A new study recently released revealed that people are normal weight but carry a few pounds around their midsection have a higher risk from dying from heart disease than those who are simply classified as obese.
The study was presented at the European Society of Cardiology meeting in Munich on Monday and stated that fat around the organs or abdomen, also known as visceral fat, can be extremely bad for one's health.
"Our research shows that if a person has a normal BMI, this by itself should not reassure them that their risk for heart disease is low. Where their fat is distributed on their body can mean a lot," Dr. Francisco Lopez-Jimenez, study researcher and cardiologist at the Mayo Clinic, said at the meeting.
The study involved 12,785 U.S. adults who participated in a national survey and were followed for an average of 14 years. During that time, 2,562 participants died, including 1,138 from heart disease.
The risk of cardiovascular death was 2.75 times greater and the chance of death from any cause was 2.08 times higher among normal-weight people with greater visceral fat, as opposed to normal-weight people who had a normal waist-to-hip ratio.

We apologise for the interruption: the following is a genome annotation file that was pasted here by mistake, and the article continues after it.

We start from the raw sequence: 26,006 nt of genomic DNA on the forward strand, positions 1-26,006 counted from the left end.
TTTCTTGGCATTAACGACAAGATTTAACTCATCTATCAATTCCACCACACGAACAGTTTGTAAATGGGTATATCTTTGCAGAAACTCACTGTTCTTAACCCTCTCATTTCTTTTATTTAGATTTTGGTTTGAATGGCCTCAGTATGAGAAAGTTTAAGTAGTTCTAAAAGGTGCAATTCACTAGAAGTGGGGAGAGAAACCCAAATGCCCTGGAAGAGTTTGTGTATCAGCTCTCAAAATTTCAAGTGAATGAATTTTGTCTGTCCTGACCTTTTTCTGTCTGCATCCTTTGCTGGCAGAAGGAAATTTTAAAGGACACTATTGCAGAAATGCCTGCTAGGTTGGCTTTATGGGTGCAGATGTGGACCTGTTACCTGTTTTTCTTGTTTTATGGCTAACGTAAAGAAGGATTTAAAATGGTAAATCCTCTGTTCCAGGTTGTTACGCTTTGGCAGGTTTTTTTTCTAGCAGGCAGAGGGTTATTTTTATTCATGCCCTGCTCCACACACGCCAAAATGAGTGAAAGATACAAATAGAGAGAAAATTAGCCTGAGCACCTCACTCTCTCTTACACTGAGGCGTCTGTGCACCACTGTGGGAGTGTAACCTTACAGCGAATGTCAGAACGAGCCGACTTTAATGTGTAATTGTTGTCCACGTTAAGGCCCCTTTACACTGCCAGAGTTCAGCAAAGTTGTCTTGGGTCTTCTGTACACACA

Researchers separated the study participants as normal weight if their body mass index (BMI) was between 18.5 and 24.9 percent. Participants were considered overweight if their body mass index was 25 to 29.9 percent and considered obese if their body mass index was above 30 percent.
The amount of weight around participant's waists was determined by their waist-to-hip ratio.
Participants with normal BMI but a high waist-to-hip ratio had the highest risk of dying from any causes among the six groups.
"The high risk of death may be related to a higher visceral fat accumulation in this group, which is associated with insulin resistance and other risk factors," said Dr. Karine Sahakyan, study researcher at the Mayo Clinic, according to Yahoo.com.